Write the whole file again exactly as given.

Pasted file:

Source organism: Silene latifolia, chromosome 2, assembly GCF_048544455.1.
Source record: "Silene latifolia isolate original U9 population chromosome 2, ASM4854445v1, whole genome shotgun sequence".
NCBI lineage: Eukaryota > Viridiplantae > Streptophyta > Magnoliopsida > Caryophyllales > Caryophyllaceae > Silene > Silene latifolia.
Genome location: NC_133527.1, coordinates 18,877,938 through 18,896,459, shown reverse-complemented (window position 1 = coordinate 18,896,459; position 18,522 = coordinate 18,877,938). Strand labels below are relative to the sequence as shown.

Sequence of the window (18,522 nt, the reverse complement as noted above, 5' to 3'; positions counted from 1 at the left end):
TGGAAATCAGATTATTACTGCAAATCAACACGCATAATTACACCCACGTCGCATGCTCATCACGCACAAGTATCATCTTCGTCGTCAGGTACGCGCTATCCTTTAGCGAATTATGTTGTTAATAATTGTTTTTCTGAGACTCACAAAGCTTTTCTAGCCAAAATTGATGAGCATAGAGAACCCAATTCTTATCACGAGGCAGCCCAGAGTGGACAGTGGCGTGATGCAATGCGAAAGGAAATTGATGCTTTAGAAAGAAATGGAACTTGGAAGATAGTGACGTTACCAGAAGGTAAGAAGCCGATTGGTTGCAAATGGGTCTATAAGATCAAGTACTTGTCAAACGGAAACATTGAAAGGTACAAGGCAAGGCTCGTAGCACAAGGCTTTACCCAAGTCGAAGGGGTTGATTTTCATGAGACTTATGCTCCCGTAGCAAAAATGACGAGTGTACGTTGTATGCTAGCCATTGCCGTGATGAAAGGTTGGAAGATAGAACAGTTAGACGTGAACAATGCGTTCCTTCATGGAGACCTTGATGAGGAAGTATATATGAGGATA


Source organism: Silene latifolia, chromosome 2, assembly GCF_048544455.1.
Source record: "Silene latifolia isolate original U9 population chromosome 2, ASM4854445v1, whole genome shotgun sequence".
NCBI lineage: Eukaryota > Viridiplantae > Streptophyta > Magnoliopsida > Caryophyllales > Caryophyllaceae > Silene > Silene latifolia.
Genome location: NC_133527.1, coordinates 18,877,938 through 18,896,459, shown reverse-complemented (window position 1 = coordinate 18,896,459; position 18,522 = coordinate 18,877,938). Strand labels below are relative to the sequence as shown.

Sequence of the window (18,522 nt, the reverse complement as noted above, 5' to 3'; positions counted from 1 at the left end):
TGGAAATCAGATTATTACTGCAAATCAACACGCATAATTACACCCACGTCGCATGCTCATCACGCACAAGTATCATCTTCGTCGTCAGGTACGCGCTATCCTTTAGCGAATTATGTTGTTAATAATTGTTTTTCTGAGACTCACAAAGCTTTTCTAGCCAAAATTGATGAGCATAGAGAACCCAATTCTTATCACGAGGCAGCCCAGAGTGGACAGTGGCGTGATGCAATGCGAAAGGAAATTGATGCTTTAGAAAGAAATGGAACTTGGAAGATAGTGACGTTACCAGAAGGTAAGAAGCCGATTGGTTGCAAATGGGTCTATAAGATCAAGTACTTGTCAAACGGAAACATTGAAAGGTACAAGGCAAGGCTCGTAGCACAAGGCTTTACCCAAGTCGAAGGGGTTGATTTTCATGAGACTTATGCTCCCGTAGCAAAAATGACGAGTGTACGTTGTATGCTAGCCATTGCCGTGATGAAAGGTTGGAAGATAGAACAGTTAGACGTGAACAATGCGTTCCTTCATGGAGACCTTGATGAGGAAGTATATATGAGGATA